Man found guilty of offering S$100 bribe to stop Singapore LTA enforcement officer from seizing oBike

Wong Swee Liang claimed trial to one count of corruption, alleging that he initially thought the enforcement officers gathering oBike bicycles were salvage contractors. — TODAY file pic
Wong Swee Liang claimed trial to one count of corruption, alleging that he initially thought the enforcement officers gathering oBike bicycles were salvage contractors. — TODAY file pic

SINGAPORE, Jan 14 — A 58-year-old man was convicted today of trying to bribe an enforcement officer from the Land Transport Authority (LTA) with S$100. This happened after the officer wanted to seize a shared bicycle the man was using.

Wong Swee Liang had claimed trial to one count of corruption, alleging that he initially thought the officers were salvage contractors and that he merely wanted to buy the bicycle from them.

At the time, he was using it as his personal mode of transportation between his office and an MRT station.

His colleague had sold him the black bicycle, and he suspected that it belonged to bicycle-sharing operator oBike, even though oBikes were typically yellow.

District Judge Salina Ishak rejected his defence as it was “inherently incredible”. She also found that the officers gave “clear, credible and convincing evidence” of what happened on Dec 21, 2018.

Just a few months earlier, oBike had abruptly exited Singapore and went into liquidation, saying it was tough to meet new rules under a licensing regime to tackle indiscriminate parking.

In convicting Wong, the judge ruled that the S$100 met the legal definition of gratification, intended as an inducement to the officer.

On the day of the offence, two enforcement officers were in the vicinity of 51 Ubi Avenue 1 to collect abandoned oBike bicycles.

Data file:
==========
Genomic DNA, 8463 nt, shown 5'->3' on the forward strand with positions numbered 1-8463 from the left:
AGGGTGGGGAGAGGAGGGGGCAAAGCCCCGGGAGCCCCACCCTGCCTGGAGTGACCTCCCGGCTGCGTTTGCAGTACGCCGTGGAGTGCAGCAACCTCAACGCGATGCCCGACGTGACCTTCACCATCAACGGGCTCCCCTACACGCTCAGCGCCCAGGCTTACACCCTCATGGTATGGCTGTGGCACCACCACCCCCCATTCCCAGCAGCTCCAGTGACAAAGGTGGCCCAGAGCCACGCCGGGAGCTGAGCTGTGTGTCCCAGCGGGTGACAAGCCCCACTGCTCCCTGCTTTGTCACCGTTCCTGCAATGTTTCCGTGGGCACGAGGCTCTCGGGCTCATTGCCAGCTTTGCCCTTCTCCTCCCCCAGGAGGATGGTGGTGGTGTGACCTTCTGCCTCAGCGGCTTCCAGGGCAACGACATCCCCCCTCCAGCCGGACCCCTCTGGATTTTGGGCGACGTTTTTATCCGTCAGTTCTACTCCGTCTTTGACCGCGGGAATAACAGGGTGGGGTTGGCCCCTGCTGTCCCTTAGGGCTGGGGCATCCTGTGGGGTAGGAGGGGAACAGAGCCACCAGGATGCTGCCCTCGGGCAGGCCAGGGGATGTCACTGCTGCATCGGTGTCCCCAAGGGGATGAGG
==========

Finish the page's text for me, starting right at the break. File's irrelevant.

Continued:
Norris Ang, who was wearing a lanyard showing his LTA authorisation card, identified himself to Wong. This was part of LTA protocol as they were dressed in plainclothes.

Ang testified that Wong first offered S$50 to him, stating that it was a pity that the bicycle would be sent to a scrap yard. Ang rejected this but Wong tried to offer S$50 again.

When Ang told him not to do this as it was a form of bribery, he persisted, looking through his wallet and offering S$100. Wong also said: “The bicycle is very good to ride and I give you S$100 and nobody will know.”

Ang’s colleague corroborated this and took a photograph of Wong looking through his wallet. He sent this to a WhatsApp group used by them and their supervisors, saying in a text message: “This guy is trying to bribe me and Norris.”

In countering Wong’s defence, the prosecution referred to his statements to the Corrupt Practices Investigation Bureau (CPIB) where he admitted to intending to bribe Ang.

The prosecution said that Wong had clearly scrutinised the statements, signed them 25 times and understood their contents.

Despite this, Wong challenged their accuracy during the trial. He rejected the parts where he admitted he was aware that the officers were from LTA and that he intended to bribe one of them.

He also claimed that he had felt scared and wanted to leave CPIB quickly. However, the officers who took his statements testified otherwise.

Contrary to his testimony in court, Wong had admitted in his statements that he realised the LTA officers were from the agency after they told him to check with LTA if he had questions about the seized bicycles.

He also admitted that he was in the wrong over the bribery and apologised.

Wong, represented by defence counsel Wee Hong Shern, will return to court on Jan 29 for mitigation and sentencing.

For offering gratification, he could be jailed up to five years or fined up to S$100,000, or receive both penalties. — TODAY

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